- 22nd June 2022
by Jon Leary and Beryl Onjala (Gamos East Africa).
At home, many of us have been encouraged to cook with anything but electricity. This advice is often based on historical perceptions of old-fashioned, inefficient appliances that would eat up your tokens in a flash or leave you with a huge bill at the end of the month. In those days, it was almost laughable to imagine a world in which cooking a meal with electricity from start to finish would cost less than other popular cooking fuels such as charcoal. The rising cost of cooking fuels and new developments in the electric cooking appliance market mean that it is now worth taking another look at cooking with electricity. Today’s modern energy-efficient appliances are not just a technology of convenience for the wealthy, but also an increasingly affordable way for the common mwananchi to get dinner on the table.
The perception of electricity as ‘too expensive for cooking’ is not entirely unfounded. Cooking with inefficient electrical appliances such as a hotplate or an oven does consume excessive amounts of power. This will be expensive and will likely add to the cost of living for households switching from other fuels. for those of us with mixed fuel stoves, we would sooner pause cooking activities to refill the gas cylinder than switch to using the hotplate portion of the cooker.
However, with the evolution in technology, modern energy-efficient appliances that are capable of producing the same delicious food with a fraction of the energy consumption are now available. For example, the Kenya eCookbook, compiled by researchers in the Modern Energy Cooking Services (MECS) programme, shows how the electric pressure cooker (EPC) is seven times cheaper at cooking heavy foods such as beans versus an electric hotplate. This is because of its insulation (which keeps the heat in), pressurisation (which makes boiling much faster) and automation (which turns off the power as soon as it reaches the correct temperature). Since the publication of the eCookBook, charcoal prices spiked after the logging ban, kerosene prices were increased to prevent the adulteration of petrol and diesel; and LPG prices have shot up with global supply chain challenges and the reimposition of VAT. Meanwhile, the cost of power is still roughly the same at around 17 bob per unit for lifeline customers and 23 for regular households.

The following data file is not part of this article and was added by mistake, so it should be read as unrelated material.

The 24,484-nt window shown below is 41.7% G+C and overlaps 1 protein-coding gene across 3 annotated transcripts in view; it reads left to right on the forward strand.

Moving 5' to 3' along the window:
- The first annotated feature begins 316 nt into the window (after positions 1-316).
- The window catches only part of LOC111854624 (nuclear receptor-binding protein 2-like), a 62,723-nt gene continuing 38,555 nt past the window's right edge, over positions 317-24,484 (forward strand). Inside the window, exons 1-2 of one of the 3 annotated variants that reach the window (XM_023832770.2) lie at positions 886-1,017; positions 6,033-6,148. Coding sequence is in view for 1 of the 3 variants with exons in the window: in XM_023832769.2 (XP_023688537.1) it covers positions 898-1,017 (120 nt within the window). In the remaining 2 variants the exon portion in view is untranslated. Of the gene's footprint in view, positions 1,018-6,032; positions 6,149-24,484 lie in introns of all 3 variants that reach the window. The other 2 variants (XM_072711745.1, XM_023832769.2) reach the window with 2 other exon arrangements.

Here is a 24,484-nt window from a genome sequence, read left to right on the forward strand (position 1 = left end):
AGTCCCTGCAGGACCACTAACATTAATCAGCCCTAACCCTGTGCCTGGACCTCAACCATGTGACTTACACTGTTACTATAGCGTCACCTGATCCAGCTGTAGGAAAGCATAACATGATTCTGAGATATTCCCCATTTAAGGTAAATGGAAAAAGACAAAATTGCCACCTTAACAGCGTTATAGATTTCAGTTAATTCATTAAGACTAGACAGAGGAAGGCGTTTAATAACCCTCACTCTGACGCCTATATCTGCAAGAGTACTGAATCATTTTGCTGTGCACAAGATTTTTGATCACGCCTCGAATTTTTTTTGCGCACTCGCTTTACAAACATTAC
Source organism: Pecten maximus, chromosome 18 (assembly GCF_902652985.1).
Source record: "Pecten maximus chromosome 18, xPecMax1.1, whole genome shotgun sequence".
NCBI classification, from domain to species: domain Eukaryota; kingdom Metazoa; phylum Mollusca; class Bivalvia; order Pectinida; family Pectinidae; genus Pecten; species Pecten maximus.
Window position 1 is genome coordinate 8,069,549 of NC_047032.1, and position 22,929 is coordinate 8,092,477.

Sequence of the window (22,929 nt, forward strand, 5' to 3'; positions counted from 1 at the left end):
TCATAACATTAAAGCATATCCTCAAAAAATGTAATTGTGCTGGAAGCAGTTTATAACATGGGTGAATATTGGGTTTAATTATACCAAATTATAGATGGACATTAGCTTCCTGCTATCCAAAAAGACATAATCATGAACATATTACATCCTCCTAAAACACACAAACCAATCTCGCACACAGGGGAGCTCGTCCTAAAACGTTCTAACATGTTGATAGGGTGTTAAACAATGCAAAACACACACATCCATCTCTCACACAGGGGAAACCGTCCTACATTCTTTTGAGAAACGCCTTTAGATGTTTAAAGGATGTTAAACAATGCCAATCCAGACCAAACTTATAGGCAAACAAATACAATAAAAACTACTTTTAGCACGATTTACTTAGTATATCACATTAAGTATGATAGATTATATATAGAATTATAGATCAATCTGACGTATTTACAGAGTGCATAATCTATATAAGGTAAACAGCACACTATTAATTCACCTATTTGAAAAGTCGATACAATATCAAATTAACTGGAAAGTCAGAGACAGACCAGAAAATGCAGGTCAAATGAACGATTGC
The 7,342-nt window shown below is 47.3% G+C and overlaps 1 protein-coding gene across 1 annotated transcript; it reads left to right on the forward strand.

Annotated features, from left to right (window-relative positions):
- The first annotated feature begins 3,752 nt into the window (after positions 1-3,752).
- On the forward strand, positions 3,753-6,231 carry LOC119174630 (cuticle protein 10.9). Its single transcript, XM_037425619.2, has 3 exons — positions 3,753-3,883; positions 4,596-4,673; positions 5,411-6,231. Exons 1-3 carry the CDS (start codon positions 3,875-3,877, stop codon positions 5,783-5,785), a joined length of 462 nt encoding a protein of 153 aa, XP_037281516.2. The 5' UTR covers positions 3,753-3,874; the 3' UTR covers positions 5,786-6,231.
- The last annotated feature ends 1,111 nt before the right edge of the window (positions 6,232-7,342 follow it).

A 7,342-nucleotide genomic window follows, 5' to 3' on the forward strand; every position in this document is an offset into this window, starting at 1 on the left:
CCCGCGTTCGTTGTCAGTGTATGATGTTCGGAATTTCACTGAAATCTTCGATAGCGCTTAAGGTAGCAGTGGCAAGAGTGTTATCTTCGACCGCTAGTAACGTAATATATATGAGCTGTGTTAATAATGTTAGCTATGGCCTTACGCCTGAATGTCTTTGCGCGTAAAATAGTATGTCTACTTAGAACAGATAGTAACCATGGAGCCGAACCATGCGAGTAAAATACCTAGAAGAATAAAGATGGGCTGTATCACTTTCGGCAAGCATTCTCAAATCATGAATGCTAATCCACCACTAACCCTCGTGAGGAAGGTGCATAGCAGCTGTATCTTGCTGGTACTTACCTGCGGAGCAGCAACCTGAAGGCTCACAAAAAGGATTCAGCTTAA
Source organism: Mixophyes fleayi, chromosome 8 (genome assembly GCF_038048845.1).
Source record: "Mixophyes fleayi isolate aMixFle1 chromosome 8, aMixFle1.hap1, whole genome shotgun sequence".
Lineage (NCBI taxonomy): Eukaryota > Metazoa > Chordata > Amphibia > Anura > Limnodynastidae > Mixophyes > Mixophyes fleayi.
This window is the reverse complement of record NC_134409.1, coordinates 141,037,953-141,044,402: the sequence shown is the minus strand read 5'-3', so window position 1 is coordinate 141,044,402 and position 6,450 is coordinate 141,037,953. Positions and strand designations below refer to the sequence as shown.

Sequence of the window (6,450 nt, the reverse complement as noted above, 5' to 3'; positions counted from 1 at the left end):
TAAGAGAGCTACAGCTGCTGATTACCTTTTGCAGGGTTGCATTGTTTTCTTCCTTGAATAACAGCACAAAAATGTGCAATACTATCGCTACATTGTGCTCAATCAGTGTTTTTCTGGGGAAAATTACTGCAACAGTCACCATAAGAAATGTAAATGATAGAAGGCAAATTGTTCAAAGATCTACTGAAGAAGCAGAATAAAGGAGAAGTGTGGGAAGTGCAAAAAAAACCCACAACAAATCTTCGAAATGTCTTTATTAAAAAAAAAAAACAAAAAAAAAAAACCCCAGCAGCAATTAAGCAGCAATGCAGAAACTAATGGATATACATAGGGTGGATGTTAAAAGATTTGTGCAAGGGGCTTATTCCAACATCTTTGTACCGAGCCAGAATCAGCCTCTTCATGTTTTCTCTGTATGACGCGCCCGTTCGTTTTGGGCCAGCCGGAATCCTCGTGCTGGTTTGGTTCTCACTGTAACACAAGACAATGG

These findings have also been confirmed by other institutions, including the Kenya Renewable Energy Association Energy (KEREA), the Efficiency for Access Coalition/60 Decibels and the World Bank. The recently released KEREA Price Index found that it is cheaper to cook using electricity than LPG.
The World Bank’s ‘Cooking with Electricity: A Cost Perspective’ report compared the cost of cooking with electricity with other popular fuels in four countries, including Kenya. It concluded that many Kenyan households could save money by adopting energy-efficient electric cooking appliances. At the time of publication, when gas prices were much lower, cooking all your food with electricity was found to be slightly more expensive than LPG, but still much cheaper than charcoal for households in Nairobi. Meanwhile, when assessing outcomes from a program in which 5,000 households purchased EPCs, the Efficiency for Access Coalition found that 35% of customers self-reported a decrease in overall household expenses and improved savings after acquiring the EPC.